I have been the biggest fan of Wes Anderson since high school when I laid eyes on “Bottle Rocket.” “Bottle Rocket” was a film that not only began the career of Wes Anderson as a director, but it gave birth to Luke and Owen Wilson (although Owen Wilson went by Owen C. Wilson in those days and the Luke and Owen’s older brother Andrew was in the film also.). I immediately tracked down “The Royal Tenenbaums” soon after then “Rushmore” and “The Life Aquatic With Steve Zissou” and anything else I could get my hands on. I plotted each new movie year so that I would not miss any new film by the blissful director. I have seen every single Wes Anderson film to date, and I have enjoyed everything he has touched thus far. Yes, his sense of humor is dry and not upbeat like many comedy fans look for. Yes, he over-uses themes, ideas, and even camera angles from film to film. But there is no doubt that he delights me every time I visit his films.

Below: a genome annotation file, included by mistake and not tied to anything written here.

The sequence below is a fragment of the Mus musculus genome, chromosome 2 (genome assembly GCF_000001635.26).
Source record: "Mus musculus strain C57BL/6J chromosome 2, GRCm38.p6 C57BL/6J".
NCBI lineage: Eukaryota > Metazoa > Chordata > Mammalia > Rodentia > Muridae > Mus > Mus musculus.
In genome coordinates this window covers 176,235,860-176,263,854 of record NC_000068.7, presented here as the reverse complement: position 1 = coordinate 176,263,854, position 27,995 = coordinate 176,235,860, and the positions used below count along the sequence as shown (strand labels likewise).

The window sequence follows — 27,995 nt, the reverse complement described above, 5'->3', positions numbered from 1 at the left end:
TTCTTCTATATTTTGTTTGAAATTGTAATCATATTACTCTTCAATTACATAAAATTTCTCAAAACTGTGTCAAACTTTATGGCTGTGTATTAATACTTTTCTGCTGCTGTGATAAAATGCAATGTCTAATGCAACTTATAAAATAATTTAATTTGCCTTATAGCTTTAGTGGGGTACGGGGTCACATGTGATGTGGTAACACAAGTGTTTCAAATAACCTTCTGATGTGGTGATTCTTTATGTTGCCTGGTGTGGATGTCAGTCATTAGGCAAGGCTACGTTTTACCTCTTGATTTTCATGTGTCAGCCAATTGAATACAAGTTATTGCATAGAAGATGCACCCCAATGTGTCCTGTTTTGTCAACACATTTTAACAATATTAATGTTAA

I think “The Grand Budapest Hotel” is a huge stride forward in terms of Anderson’s career and filmography. Once again, “The Grand Budapest Hotel” is an all-out Wes Anderson film and if you are not an established fan of his already, I’ll be curious to see how this works for you. I have already read a few reviews which stated that “The Grand Budapest Hotel” won’t win over any new fans, but I am inclined to disagree. Like I said, this film is a cornerstone for Anderson. All of his strengths are on fine display here and heightened to a point that borders on the perfect. I could hardly find time for fault when I was having so much fun with character and story. Anderson wrote his strongest characters here, giving them delightful language to say this time around. He brought back many of the actors he has collaborated with in the past, but he gave his newcomers some big roles too, and that blend generated some career-high performances from its ensemble. I can’t imagine how “The Grand Budapest Hotel” won’t go down in cinematic history as one of Wes Anderson’s best films.